The Philosophical Implications of Quantum Mechanics

Everything we call real is made of things that cannot themselves be regarded as real.

In the quantum world, things don’t like to be tied down to a single location, or to follow just one path. It’s almost as if things were in more than one place at a time. They could be anywhere, until you look for them. The simple act of observation makes the particles relinquish all probabilities and take a position. Things are fuzzy and uncertain until you stop and observe.

One of the most mind-blowing theories in quantum mechanics is entanglement. Two particles can become entangled if they’re close together and their properties become linked. Even if you separate those particles, sending them in different directions, they will remain entangled, inextricably connected. Scientist still haven’t been able to explain what Einstein called “spooky action at a distance”.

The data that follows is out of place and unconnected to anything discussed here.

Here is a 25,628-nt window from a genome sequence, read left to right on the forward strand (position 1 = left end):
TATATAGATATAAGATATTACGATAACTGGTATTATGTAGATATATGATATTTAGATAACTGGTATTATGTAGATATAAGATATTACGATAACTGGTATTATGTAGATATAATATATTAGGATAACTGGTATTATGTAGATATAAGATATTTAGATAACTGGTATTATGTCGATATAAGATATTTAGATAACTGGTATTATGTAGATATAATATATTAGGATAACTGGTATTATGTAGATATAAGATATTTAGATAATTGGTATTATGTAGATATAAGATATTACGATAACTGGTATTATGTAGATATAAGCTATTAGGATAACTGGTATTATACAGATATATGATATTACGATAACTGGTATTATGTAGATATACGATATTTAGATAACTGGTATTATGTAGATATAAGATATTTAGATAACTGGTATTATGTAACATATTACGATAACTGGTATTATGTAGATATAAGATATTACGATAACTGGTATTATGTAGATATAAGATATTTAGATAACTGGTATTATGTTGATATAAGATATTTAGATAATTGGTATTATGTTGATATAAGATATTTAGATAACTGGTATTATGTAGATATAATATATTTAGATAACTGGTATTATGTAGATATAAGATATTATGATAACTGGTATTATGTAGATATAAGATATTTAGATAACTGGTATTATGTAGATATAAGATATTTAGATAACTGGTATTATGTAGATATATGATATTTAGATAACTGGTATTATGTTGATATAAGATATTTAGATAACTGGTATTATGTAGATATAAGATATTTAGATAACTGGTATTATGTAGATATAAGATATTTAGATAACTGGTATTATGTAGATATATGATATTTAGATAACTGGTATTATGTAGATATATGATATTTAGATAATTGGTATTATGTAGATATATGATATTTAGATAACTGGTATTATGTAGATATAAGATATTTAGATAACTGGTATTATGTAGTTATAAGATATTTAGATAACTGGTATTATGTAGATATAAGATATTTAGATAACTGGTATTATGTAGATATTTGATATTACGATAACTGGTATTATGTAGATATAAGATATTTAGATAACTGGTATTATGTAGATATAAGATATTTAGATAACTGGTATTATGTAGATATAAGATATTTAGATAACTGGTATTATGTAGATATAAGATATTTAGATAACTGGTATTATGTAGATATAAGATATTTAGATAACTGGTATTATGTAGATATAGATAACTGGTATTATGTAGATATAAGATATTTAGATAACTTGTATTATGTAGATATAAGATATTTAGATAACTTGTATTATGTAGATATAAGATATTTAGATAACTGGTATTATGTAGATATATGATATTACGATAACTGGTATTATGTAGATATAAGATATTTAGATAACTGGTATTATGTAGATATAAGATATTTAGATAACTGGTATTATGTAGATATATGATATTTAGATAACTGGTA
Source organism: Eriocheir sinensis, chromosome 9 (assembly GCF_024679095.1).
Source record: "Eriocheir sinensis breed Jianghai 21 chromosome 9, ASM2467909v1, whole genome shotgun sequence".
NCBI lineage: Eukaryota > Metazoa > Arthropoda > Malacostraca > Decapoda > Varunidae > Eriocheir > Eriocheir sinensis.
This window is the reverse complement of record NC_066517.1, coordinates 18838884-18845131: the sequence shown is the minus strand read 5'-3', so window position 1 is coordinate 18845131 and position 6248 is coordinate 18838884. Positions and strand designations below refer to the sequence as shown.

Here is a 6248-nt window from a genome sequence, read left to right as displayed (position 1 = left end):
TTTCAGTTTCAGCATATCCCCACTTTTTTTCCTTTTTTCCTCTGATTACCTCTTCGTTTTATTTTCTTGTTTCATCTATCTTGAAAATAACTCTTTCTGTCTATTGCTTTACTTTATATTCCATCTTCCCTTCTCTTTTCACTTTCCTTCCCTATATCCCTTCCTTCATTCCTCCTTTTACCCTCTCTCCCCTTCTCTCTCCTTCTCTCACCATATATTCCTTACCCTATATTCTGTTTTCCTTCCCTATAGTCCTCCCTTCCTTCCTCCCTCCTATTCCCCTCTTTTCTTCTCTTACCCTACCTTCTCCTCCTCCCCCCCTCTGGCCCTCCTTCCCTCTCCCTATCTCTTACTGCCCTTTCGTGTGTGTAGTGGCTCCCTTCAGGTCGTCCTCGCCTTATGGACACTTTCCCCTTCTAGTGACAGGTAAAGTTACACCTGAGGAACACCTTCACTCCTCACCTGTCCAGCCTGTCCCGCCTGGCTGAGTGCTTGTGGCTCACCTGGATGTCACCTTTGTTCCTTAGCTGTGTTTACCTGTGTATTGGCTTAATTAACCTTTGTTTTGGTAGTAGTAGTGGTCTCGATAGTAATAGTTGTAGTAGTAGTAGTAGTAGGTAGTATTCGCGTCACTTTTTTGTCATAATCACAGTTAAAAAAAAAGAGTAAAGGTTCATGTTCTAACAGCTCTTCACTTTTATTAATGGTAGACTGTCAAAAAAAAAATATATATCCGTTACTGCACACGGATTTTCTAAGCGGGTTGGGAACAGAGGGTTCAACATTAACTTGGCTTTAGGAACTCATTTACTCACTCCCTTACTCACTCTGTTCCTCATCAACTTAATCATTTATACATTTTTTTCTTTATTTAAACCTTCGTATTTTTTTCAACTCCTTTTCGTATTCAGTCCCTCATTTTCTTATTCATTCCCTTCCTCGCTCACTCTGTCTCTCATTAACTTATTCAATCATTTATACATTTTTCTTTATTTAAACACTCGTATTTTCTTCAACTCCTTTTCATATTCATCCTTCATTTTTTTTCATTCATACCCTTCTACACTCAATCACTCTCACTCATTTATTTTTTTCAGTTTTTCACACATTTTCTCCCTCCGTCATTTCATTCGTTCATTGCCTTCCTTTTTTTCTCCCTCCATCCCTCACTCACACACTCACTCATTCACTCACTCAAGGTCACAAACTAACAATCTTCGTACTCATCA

These laws become most obvious when you get down to tiny scale, but as we are all made of atoms and particles, these laws apply to us as well.

Learning about quantum mechanics – and Eastern philosophies, but that’s for another time – has given me a new perspective on what surrounds us and I find myself observing things in a different way, wondering about all the things the eye can’t see and the mind struggles to comprehend. The images from this series are an attempt to represent this newly acquired state of mind.